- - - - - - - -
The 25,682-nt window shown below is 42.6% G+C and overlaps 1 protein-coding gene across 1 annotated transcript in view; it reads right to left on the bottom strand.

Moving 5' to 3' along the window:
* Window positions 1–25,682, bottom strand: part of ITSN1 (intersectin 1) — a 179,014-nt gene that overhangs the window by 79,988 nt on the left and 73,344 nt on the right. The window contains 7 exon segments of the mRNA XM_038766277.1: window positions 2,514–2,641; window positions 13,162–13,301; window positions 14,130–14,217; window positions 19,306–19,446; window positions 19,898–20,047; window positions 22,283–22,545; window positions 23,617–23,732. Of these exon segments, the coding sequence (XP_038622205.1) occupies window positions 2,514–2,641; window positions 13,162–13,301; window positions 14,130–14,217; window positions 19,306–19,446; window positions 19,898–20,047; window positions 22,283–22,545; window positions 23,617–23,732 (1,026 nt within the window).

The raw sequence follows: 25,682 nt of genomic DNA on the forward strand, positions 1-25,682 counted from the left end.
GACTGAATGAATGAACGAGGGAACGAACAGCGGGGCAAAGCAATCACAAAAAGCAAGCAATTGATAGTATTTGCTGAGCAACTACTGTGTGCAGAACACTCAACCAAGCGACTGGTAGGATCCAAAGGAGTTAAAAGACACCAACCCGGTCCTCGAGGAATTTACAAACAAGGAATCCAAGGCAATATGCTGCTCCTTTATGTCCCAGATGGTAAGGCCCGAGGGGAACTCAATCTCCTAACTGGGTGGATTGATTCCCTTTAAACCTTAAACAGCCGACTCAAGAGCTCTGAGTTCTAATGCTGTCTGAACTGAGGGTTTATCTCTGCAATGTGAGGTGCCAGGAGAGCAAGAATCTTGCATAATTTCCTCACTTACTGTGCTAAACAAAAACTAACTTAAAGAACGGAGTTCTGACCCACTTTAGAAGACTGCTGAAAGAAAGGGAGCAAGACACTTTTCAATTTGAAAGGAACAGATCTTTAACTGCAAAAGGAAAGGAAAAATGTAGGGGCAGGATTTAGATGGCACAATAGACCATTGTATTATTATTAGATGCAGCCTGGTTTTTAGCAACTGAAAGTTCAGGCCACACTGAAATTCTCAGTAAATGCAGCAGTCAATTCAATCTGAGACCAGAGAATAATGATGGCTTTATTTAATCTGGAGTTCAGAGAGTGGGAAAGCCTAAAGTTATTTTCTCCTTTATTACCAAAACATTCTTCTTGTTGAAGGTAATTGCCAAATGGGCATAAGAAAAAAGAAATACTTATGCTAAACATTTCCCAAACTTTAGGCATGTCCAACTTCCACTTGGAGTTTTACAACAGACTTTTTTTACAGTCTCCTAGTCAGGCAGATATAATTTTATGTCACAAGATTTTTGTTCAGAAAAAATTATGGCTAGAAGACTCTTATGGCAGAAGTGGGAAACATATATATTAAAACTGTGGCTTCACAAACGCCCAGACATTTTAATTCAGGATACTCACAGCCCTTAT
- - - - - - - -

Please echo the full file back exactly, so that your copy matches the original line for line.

The 25,682-nt window shown below is 42.6% G+C and overlaps 1 protein-coding gene across 1 annotated transcript in view; it reads right to left on the bottom strand.

Moving 5' to 3' along the window:
* Window positions 1–25,682, bottom strand: part of ITSN1 (intersectin 1) — a 179,014-nt gene that overhangs the window by 79,988 nt on the left and 73,344 nt on the right. The window contains 7 exon segments of the mRNA XM_038766277.1: window positions 2,514–2,641; window positions 13,162–13,301; window positions 14,130–14,217; window positions 19,306–19,446; window positions 19,898–20,047; window positions 22,283–22,545; window positions 23,617–23,732. Of these exon segments, the coding sequence (XP_038622205.1) occupies window positions 2,514–2,641; window positions 13,162–13,301; window positions 14,130–14,217; window positions 19,306–19,446; window positions 19,898–20,047; window positions 22,283–22,545; window positions 23,617–23,732 (1,026 nt within the window).

The raw sequence follows: 25,682 nt of genomic DNA on the forward strand, positions 1-25,682 counted from the left end.
GACTGAATGAATGAACGAGGGAACGAACAGCGGGGCAAAGCAATCACAAAAAGCAAGCAATTGATAGTATTTGCTGAGCAACTACTGTGTGCAGAACACTCAACCAAGCGACTGGTAGGATCCAAAGGAGTTAAAAGACACCAACCCGGTCCTCGAGGAATTTACAAACAAGGAATCCAAGGCAATATGCTGCTCCTTTATGTCCCAGATGGTAAGGCCCGAGGGGAACTCAATCTCCTAACTGGGTGGATTGATTCCCTTTAAACCTTAAACAGCCGACTCAAGAGCTCTGAGTTCTAATGCTGTCTGAACTGAGGGTTTATCTCTGCAATGTGAGGTGCCAGGAGAGCAAGAATCTTGCATAATTTCCTCACTTACTGTGCTAAACAAAAACTAACTTAAAGAACGGAGTTCTGACCCACTTTAGAAGACTGCTGAAAGAAAGGGAGCAAGACACTTTTCAATTTGAAAGGAACAGATCTTTAACTGCAAAAGGAAAGGAAAAATGTAGGGGCAGGATTTAGATGGCACAATAGACCATTGTATTATTATTAGATGCAGCCTGGTTTTTAGCAACTGAAAGTTCAGGCCACACTGAAATTCTCAGTAAATGCAGCAGTCAATTCAATCTGAGACCAGAGAATAATGATGGCTTTATTTAATCTGGAGTTCAGAGAGTGGGAAAGCCTAAAGTTATTTTCTCCTTTATTACCAAAACATTCTTCTTGTTGAAGGTAATTGCCAAATGGGCATAAGAAAAAAGAAATACTTATGCTAAACATTTCCCAAACTTTAGGCATGTCCAACTTCCACTTGGAGTTTTACAACAGACTTTTTTTACAGTCTCCTAGTCAGGCAGATATAATTTTATGTCACAAGATTTTTGTTCAGAAAAAATTATGGCTAGAAGACTCTTATGGCAGAAGTGGGAAACATATATATTAAAACTGTGGCTTCACAAACGCCCAGACATTTTAATTCAGGATACTCACAGCCCTTAT